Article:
While making dinner on Sunday, I caught the tail end of the show Tapestry on CBC radio. In it, illustrator Maira Kalman was speaking about having “enough.” Not angrily, as in: “I’ve had enough.” But calmly, as in: “I have enough.” Not the ache of wanting, but the satisfaction of having what you need.
Just listening to the concept made me feel lighter. How freeing it would be to not always strive for more, but to be settled where you are!
I’ve thought of this often in my seemingly insatiable quest for stories. With the ease of Netflix and iTunes, my family and I watch so many movies and so many TV shows (though still relatively few compared to other people; a maximum one of either a day) that it’s hard to find new ones that appeal. It’s actually nice living in a small town with one small theatre that plays one movie a week—and sometimes not even that. At least when it comes to new releases, we’re forced to slow down.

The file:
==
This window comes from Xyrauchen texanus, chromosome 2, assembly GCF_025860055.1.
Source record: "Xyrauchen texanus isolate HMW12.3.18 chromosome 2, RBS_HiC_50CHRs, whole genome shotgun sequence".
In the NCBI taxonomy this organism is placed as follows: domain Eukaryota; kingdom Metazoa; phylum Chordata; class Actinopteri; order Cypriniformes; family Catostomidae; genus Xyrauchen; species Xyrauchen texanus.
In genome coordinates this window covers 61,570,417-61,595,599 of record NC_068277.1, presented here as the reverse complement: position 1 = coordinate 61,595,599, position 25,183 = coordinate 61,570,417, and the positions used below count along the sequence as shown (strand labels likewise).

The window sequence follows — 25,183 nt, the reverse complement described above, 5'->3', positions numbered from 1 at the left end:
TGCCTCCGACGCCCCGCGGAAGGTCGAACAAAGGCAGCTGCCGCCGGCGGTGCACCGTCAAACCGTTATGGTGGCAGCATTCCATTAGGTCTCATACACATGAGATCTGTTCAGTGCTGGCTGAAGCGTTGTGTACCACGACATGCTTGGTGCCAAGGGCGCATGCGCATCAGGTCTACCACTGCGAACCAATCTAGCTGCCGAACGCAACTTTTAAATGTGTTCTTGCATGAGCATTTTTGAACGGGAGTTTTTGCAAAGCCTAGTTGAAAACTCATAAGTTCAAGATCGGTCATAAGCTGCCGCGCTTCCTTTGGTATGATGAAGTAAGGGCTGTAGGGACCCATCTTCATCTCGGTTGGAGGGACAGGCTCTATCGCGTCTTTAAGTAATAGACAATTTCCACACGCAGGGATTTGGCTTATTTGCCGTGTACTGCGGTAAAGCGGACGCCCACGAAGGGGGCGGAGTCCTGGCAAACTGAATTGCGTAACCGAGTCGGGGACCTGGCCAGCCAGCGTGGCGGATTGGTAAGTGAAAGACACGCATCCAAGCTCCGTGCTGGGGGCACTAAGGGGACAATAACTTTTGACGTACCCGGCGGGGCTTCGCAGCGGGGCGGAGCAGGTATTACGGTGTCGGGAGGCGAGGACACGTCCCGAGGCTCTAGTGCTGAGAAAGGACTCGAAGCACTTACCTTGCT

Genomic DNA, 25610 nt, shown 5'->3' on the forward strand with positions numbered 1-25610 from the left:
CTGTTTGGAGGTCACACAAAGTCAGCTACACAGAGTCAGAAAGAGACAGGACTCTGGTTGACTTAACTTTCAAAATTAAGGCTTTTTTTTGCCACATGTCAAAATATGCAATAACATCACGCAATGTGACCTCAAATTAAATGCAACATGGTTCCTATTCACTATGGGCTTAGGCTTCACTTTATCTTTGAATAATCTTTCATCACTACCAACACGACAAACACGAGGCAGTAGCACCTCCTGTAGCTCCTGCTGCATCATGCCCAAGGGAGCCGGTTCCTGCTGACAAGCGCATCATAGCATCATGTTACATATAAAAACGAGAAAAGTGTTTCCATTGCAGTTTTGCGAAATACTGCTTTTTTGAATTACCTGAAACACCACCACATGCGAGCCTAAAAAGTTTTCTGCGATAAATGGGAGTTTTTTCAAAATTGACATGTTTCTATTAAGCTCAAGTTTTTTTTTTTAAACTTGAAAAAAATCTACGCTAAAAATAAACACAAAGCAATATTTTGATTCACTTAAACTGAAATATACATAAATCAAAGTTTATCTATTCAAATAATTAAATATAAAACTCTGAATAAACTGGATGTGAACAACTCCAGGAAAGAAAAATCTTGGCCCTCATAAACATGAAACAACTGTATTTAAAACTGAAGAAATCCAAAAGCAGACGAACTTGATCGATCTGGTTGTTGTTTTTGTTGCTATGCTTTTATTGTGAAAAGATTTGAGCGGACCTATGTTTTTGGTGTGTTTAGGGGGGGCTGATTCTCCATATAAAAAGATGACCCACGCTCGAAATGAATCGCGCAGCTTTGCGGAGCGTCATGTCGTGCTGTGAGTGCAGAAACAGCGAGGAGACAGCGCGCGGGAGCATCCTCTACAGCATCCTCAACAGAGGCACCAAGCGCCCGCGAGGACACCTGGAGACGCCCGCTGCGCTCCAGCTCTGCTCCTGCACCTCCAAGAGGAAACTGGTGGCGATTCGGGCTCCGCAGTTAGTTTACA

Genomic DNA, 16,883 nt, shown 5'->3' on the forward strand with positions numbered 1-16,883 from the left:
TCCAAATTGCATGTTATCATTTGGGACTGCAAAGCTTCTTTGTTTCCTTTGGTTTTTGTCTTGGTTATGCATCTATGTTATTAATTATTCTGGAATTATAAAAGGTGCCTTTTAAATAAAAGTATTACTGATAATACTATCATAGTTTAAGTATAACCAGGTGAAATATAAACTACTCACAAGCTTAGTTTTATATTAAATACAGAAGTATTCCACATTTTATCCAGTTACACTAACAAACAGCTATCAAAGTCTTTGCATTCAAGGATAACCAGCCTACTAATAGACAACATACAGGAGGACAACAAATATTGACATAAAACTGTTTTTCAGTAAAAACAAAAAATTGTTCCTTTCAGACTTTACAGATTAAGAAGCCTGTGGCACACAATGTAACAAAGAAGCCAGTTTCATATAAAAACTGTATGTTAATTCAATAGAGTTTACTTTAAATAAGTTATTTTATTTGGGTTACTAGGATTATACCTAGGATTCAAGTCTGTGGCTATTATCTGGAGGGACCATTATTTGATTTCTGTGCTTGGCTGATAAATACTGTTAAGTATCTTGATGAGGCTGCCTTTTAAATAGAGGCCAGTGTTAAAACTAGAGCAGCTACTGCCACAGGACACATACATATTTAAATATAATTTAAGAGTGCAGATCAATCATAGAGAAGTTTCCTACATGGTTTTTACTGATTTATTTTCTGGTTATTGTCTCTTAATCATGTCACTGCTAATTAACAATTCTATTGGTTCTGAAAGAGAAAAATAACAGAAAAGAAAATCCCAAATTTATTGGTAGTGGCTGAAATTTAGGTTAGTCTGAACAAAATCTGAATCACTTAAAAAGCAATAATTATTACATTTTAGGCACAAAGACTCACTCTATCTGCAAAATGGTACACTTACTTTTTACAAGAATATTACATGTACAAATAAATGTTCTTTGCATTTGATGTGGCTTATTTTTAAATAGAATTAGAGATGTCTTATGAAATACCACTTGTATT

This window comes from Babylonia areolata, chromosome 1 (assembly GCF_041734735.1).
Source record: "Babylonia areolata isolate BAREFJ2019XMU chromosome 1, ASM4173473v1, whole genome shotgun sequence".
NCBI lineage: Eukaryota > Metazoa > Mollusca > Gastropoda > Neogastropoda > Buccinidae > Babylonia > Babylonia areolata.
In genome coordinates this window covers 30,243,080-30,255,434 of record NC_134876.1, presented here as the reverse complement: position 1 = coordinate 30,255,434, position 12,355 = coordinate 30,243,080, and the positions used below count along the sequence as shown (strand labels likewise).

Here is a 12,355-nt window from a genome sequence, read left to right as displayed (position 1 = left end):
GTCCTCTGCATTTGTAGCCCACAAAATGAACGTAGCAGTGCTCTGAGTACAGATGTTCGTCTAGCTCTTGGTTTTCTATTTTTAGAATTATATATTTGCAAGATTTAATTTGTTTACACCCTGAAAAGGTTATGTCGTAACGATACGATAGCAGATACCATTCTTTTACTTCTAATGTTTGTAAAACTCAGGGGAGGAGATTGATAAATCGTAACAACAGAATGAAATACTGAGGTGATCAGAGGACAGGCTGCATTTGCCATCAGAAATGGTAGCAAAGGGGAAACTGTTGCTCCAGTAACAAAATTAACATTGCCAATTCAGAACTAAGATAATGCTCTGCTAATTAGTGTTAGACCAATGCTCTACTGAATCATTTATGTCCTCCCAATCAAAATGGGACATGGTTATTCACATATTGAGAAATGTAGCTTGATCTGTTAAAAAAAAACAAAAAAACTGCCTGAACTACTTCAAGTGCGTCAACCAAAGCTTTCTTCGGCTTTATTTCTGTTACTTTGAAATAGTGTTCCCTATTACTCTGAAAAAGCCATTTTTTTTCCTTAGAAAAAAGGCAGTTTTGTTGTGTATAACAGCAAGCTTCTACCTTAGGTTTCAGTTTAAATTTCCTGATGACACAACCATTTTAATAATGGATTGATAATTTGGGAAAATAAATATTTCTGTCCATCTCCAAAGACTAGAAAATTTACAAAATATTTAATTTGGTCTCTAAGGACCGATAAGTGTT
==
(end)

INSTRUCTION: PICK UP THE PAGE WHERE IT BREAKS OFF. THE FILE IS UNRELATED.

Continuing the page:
And then there are books. Once upon a time, I was happy to finish a book, pause, consider what might come next: revisit an old book off a shelf, visit the library, wait for a trip to a bookstore. These days, I immediately dive into my always-healthy stack of to-reads. The library merits only an occasional visit, and old favourites sit and wait.
But why do I need new, new, new? Why do I need to go, go, go? I think it’s time to embrace slow reading—and find satisfaction even when I’m not in possession of the latest and greatest.
The challenge will be to resist the pull of advertising and marketing: the bookstore tweets, the media and blog reviews. The forces that make me want.
It will be satisfying to feel I’ve already got enough—but believe me, it’ll be hard.